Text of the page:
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San Diego Sober Living - Recovery

Insomnia & Sobriety: How Long Do Sleep Issues Last?

Insomnia and other sleep disorders that prevent a good night’s sleep are quite common among people who are in search of sobriety. In Between Breaths, an addiction memoir written by American journalist Elizabeth Vargas in 2016, the subject of sober insomnia takes up a few chapters, and it’s described as one of the most physically uncomfortable aspects of her journey to recovery from alcoholism. 

In 2003, a longitudinal study published in the Sleep Medicine Reviews journal estimated that up to 76 percent of recovering alcoholics deal with insomnia and irregular sleep patterns that can last anywhere from weeks to months. Many patients who recover from addictions to opioids and stimulants also experience sleep disruptions that are more intense than when they were actively using drugs.

Insomnia & Alcoholism

The inability of alcoholics in recovery to get good sleep is fairly common, and it’s related to neurochemical changes brought on by heavy drinking. For many alcoholics, insomnia occurs shortly after beginning a period of abstinence, which strongly suggests it’s a symptom of severe withdrawal. For other alcoholics, insomnia is a byproduct of poor sleep hygiene that often happens after binging or getting inebriated on a daily basis. Not many alcoholics experience insomnia during detoxification. Most of them encounter this condition approximately a week after their last drink, and it can last as long as six months in some cases.

Insomnia & Opioid Use Disorder

Despite the historical use of opium and its derivatives as a sleep aid, several studies conducted over the last two decades indicate an opposite effect once dependence starts creeping in, which for many addicts can be as little as a few days of substance abuse. Opioids and benzodiazepines are known to induce sleep by putting people into states of unconsciousness, but this is a form of deep sleep without rapid eye movement (REM), which isn’t conducive to ideal sleep hygiene. Insomnia related to opioid use disorder usually lasts a few days if other withdrawal symptoms can be managed to avoid relapse.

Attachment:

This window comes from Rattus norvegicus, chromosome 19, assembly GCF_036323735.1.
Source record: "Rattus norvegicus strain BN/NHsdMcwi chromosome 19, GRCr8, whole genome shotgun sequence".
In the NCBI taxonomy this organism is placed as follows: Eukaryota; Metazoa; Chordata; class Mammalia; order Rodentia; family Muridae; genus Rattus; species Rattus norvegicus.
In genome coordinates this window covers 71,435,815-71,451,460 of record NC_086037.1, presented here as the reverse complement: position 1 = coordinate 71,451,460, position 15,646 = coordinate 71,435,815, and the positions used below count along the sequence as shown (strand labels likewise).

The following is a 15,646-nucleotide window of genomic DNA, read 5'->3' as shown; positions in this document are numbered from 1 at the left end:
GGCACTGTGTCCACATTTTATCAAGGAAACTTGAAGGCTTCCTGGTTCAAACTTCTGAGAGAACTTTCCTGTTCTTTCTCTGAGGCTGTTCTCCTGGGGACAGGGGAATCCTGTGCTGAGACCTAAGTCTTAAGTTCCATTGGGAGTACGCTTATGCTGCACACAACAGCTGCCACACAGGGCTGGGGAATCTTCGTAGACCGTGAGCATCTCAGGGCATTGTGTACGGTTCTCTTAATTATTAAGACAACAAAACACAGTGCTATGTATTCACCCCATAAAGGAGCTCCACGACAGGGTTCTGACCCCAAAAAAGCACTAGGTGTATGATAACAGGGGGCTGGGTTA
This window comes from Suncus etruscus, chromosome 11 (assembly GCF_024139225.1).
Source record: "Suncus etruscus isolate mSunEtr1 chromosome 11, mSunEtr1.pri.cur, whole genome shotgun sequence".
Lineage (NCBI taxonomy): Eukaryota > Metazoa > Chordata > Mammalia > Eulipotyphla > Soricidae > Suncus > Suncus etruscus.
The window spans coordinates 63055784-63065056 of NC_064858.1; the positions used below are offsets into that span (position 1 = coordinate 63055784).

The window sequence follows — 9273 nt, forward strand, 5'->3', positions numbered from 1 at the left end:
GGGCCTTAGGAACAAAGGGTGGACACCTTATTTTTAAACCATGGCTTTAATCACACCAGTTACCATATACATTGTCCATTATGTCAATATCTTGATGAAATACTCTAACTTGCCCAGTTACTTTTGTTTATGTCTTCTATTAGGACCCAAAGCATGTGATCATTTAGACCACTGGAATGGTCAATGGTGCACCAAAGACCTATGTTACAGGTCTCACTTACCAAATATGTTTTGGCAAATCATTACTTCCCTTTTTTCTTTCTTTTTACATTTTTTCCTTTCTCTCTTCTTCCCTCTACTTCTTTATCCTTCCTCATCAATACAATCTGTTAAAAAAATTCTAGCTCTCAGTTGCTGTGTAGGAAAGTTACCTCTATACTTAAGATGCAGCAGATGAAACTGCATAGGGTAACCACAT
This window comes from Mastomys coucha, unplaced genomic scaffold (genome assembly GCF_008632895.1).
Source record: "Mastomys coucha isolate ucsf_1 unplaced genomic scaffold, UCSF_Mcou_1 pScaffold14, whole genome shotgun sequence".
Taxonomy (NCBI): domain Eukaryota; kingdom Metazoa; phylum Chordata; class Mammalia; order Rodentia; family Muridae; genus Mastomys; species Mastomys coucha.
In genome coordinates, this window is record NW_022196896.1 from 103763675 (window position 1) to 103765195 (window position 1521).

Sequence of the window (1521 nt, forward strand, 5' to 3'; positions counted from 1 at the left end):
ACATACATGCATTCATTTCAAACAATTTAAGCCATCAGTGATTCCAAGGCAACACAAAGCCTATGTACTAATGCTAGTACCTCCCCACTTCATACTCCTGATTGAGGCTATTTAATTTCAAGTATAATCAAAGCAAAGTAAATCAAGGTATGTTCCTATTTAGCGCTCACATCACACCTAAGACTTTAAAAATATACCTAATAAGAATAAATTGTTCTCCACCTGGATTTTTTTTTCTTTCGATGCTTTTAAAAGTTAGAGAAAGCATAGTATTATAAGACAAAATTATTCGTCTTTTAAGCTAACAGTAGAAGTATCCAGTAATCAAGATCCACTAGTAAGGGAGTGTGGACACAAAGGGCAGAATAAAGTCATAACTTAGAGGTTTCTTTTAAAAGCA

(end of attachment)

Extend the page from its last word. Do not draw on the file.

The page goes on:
Insomnia & Stimulant Abuse

With substances such as cocaine and methamphetamine, insomnia during recovery is a clear sign of withdrawal, but it’s more closely tied to psychological dependence. Patients who recover from stimulant abuse can deal with insomnia in various ways. Unlike with opioids or liquor, sleep medications tend to be more effective, and good sleep hygiene can be achieved within a few days as long as patients aren’t besieged by other mental health issues.

Treating Insomnia during Recovery

Getting good sleep is crucial for patients in recovery, and this may require behavioral counseling with an emphasis on implementing sleep hygiene practices. When they participate in programs in sober living homes, Encinitas patients should be able to get solid REM sleep before they leave the facilities, but this may not always be the case. What is important is to stick to the recommended sleep hygiene plan, which may include meditation and exercise routines.

If you’re newly sober and you need help with sleep issues, call on the experienced team at Casa Pacifica. Along with providing Encinitas sober living housing for men, we work with each individual resident to develop a customized plan that combines treatment, aftercare, and recovery support. We provide sober companionship, coaching, and mentorship for those who are recovering from addiction to alcohol and other drugs. For more information about our sober living facilities, call us today at (760) 230-2996.

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